I visited Mogadishu in August and was pleased to see that after decades of civil war and transitional governance, Somalia is now making significant and remarkable progress. However, security and governance need to improve, and al-Shabaab is far from defeated.
The Foreign Office deserves great credit for making us the only EU country to reopen its embassy in Mogadishu, as announced in the Anglo-Somali summit in February 2012 at Lancaster House. Does the Minister agree that now that al-Shabaab has been pushed out of Mogadishu and other cities such as Kismayo and Baidoa, it is essential that local government structures are built up so that communities can be properly represented? What is the Foreign Office doing to help that?
First, I pay tribute to my hon. Friend for organising, as former Africa Minister, the very conference that he mentioned on Somalia in 2012, which helped to galvanise international support for Somalia. He is absolutely right. We need to work on the governance structures, and a federated model has come to the fore. We need to support the AMISOM troops as well. There is much work to be done. Although al-Shabaab has been pushed out of the capital cities, it is still in the south of the country.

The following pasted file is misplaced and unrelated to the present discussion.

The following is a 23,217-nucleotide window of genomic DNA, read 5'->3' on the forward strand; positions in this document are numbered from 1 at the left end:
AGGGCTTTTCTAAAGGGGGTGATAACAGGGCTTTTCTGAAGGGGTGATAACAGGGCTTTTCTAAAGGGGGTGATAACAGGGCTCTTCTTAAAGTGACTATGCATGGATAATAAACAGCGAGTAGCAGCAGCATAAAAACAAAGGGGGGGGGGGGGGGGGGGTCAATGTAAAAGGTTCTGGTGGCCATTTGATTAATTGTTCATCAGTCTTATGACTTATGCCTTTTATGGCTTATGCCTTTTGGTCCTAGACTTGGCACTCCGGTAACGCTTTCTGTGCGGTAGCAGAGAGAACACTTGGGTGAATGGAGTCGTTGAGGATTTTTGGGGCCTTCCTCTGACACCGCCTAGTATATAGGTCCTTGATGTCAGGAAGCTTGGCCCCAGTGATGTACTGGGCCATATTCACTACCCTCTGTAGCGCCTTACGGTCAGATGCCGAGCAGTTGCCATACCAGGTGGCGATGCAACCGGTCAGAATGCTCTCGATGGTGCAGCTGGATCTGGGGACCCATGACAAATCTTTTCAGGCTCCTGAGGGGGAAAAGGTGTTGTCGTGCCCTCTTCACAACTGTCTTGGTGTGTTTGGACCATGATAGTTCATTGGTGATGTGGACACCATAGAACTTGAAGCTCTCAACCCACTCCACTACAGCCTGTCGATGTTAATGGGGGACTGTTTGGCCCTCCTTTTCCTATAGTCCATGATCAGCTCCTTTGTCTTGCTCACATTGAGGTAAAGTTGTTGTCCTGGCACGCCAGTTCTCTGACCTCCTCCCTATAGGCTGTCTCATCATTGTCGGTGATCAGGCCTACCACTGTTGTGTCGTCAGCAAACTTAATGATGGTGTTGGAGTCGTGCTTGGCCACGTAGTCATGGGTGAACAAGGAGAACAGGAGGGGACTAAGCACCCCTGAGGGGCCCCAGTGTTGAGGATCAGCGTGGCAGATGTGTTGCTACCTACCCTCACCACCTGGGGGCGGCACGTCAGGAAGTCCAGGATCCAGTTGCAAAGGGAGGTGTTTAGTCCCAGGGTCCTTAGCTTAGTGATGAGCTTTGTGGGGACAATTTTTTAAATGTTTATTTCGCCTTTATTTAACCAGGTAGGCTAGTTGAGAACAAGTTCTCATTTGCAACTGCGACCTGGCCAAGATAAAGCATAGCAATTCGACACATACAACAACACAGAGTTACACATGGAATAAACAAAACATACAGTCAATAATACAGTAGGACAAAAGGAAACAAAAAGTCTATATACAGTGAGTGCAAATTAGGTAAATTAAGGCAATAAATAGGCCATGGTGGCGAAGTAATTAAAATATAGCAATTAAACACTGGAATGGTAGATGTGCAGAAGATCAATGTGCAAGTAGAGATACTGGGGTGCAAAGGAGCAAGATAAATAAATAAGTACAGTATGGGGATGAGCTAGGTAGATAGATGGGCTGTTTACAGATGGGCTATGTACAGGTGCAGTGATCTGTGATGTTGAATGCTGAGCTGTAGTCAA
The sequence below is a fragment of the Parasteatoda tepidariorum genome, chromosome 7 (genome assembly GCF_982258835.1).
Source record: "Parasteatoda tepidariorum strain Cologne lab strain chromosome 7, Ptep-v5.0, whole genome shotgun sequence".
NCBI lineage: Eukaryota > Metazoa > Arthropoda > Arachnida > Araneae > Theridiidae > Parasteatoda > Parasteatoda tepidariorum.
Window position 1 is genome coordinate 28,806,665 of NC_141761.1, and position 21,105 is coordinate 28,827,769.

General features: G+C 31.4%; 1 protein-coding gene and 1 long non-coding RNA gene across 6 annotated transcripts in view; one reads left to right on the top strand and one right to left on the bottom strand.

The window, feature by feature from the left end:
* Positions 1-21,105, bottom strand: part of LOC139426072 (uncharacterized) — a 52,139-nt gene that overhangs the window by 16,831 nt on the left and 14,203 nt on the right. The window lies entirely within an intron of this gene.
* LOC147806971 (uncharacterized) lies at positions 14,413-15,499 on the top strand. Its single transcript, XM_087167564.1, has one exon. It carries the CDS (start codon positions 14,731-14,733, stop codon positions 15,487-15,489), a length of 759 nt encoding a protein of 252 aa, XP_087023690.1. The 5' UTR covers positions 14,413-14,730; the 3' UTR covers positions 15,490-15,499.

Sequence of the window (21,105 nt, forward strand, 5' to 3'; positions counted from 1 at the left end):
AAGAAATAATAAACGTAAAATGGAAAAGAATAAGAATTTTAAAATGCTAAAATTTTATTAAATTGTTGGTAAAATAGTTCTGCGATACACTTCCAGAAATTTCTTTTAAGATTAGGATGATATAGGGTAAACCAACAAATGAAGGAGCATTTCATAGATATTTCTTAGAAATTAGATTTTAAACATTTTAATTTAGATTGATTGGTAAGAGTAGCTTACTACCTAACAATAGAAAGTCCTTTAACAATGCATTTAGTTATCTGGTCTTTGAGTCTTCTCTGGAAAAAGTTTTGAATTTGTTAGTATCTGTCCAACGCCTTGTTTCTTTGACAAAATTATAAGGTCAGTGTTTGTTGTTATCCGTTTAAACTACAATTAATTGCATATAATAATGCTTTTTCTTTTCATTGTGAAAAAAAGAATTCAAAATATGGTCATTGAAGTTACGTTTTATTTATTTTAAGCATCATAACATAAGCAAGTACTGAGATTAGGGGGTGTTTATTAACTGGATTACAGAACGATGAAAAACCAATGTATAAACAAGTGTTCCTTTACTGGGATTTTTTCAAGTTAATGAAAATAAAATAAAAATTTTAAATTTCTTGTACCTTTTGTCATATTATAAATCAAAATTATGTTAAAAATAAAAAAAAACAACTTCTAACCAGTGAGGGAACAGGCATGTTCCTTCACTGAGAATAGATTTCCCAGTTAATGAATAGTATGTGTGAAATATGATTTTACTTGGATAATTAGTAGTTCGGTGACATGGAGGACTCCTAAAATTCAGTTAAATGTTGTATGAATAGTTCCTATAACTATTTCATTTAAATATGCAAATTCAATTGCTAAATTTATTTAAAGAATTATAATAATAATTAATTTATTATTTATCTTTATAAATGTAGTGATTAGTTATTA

While considering the security situation in Somalia, how does the Minister assess the role of Ethiopa, and what impact is the continued detention of British citizen Andy Tsege having on our relations with the Ethiopian regime?
I am aware of the state of emergency that Ethiopia has introduced, and I will certainly look at the consular case that the hon. Gentleman raises and perhaps write to him with more details. However, I would pass on congratulations to Ethiopia, Kenya, Uganda and the other countries that are providing forces and making an important contribution to the support and stability of Somalia.